Among the problems cited are a "corrosive culture" that has led to personnel problems within the Department of Veterans Affairs, exacerbated by poor management and a history of retaliation toward employees raising issues.
The report is the latest stinging assessment of the VA, which operates 1,700 hospitals and clinics.
White House Deputy Chief of Staff Rob Nabors presented the findings to the president during a meeting also attended by acting VA Secretary Sloan Gibson.
In a statement afterward, Gibson acknowledged the "unacceptable, systemic problems and cultural issues within our health system" and pledged to "work to earn back the trust of veterans."
The White House report follows one by the VA inspector general that found a systemic problem in scheduling veterans for healthcare in a timely manner, including instances in which VA staffers falsified records to cover up long waits. The Office of the Special Counsel, which investigates whistle-blower complaints, assailed the VA this week for failing to acknowledge the "severity of systemic problems" that have put patients at risk.
With the VA inspector general now investigating 77 of the department's facilities, as noted in the report, this latest assessment is likely to give momentum to House-
Among other things, such legislation would allow veterans facing long waits at VA facilities to see private doctors and would expand the VA secretary's authority to fire senior managers for poor performance.
But one of the recommendations -- that the department needs additional resources -- is likely to run into resistance from some lawmakers who have argued that the VA, whose budget has been increased in recent years, has enough money. A Senate-approved bill would provide $500 million for expedited hiring of new VA doctors and nurses.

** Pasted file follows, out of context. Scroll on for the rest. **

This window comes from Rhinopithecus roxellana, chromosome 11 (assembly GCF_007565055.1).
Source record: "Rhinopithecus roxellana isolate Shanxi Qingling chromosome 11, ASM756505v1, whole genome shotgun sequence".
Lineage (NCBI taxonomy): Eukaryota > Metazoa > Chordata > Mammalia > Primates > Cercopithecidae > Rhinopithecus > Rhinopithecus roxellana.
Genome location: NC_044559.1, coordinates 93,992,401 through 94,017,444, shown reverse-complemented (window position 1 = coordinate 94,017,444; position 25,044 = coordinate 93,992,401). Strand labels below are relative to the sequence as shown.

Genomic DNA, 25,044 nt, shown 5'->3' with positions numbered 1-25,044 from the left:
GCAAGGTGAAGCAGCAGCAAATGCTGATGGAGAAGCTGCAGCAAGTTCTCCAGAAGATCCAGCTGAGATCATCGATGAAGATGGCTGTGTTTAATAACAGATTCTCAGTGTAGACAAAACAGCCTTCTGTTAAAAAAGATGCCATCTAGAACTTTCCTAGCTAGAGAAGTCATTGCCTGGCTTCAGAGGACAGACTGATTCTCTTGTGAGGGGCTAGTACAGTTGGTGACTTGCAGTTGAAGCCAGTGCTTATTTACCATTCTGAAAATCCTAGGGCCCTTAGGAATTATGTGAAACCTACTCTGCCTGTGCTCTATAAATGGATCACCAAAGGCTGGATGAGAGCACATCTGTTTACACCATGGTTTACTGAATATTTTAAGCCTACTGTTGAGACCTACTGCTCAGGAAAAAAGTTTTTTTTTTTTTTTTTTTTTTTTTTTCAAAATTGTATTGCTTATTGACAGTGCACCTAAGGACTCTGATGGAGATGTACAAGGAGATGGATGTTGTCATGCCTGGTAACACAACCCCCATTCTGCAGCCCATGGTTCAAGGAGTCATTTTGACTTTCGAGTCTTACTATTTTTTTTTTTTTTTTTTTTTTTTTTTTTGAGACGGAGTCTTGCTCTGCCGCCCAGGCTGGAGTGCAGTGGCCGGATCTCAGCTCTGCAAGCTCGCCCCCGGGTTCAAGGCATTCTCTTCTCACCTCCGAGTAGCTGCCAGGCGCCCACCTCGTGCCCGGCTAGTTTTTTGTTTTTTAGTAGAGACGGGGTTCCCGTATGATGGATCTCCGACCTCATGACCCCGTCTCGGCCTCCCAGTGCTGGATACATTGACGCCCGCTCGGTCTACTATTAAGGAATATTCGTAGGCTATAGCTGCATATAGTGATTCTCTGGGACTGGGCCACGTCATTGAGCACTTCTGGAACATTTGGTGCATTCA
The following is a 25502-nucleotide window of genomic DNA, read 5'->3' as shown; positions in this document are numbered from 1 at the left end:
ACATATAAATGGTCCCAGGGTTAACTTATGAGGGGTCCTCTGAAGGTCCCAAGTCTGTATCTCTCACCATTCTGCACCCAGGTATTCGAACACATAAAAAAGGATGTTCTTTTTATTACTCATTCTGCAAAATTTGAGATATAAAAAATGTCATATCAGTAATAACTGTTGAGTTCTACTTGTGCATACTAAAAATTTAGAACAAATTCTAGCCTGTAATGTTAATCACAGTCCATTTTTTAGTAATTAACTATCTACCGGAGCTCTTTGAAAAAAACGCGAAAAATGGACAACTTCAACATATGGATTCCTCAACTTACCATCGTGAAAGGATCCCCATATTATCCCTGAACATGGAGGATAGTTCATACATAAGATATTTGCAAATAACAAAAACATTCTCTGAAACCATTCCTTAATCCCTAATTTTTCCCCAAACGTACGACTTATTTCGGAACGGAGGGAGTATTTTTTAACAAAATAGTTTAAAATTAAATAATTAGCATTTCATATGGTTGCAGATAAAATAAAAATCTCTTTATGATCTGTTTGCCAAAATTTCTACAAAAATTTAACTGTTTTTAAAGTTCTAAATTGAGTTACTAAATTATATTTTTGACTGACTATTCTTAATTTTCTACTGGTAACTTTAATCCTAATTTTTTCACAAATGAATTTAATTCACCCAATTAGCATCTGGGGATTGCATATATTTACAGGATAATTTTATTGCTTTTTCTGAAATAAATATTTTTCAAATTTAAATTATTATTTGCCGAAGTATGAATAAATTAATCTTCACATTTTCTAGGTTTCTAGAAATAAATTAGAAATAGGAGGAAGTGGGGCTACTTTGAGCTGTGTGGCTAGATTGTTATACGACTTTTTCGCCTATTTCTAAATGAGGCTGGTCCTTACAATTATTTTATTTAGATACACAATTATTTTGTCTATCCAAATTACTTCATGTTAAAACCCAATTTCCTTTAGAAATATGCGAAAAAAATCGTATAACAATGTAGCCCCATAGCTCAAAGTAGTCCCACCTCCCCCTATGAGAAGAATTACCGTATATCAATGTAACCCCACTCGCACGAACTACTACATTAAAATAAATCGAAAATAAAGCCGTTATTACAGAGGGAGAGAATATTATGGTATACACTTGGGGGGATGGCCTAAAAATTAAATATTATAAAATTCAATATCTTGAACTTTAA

"As the report indicates, there is strong sentiment among many veterans and stakeholders that in general the VA provides high-quality healthcare once you get in the door and that the current system needs to be fixed, not abandoned or weakened," Sanders said.
But he added: "The VA must do a far better job in understanding what is taking place on the ground, and regional and local offices can no longer hide serious problems when they exist" and it must be "honest and straightforward about its needs in terms of additional doctors, nurses, other medical personnel and facilities that it needs to provide the high-quality care that it must provide."
Nabors, who has been visiting VA facilities, called for reform of the Veterans Health Administration, saying it is resistant to change.
The Veterans Health Administration is marked by an "inherent lack of responsiveness and a belief that any issues raised by the public, the VA leadership, or oversight entities are exaggerated, unimportant or 'will pass,'" according to the report.
Nabors called for "better structure and more accountability."
The report criticized the "unrealistic" goal of scheduling veterans within 14 days of their desired appointment. That goal has been cited as a reason for employees manipulating wait lists to conceal long wait times.
It also said technology used by the department is "cumbersome and outdated."
Among the sharpest criticism was the "corrosive culture" that Nabors said had led to personnel problems across the department that were "seriously impacting morale and, by extension, the timeliness of healthcare."
"There is a culture across much of the department that encourages discontent and backlash against employees. Whistle-blower complaints suggest poor management and reflect a palpable level of frustration at the local, regional and national levels," the report says, noting that the VA accounts for one-fourth of the cases under investigation by the Office of Special Counsel.
"The tone at the top should encourage employees to speak up about problems but also to think of and be a part of solutions," the report recommends.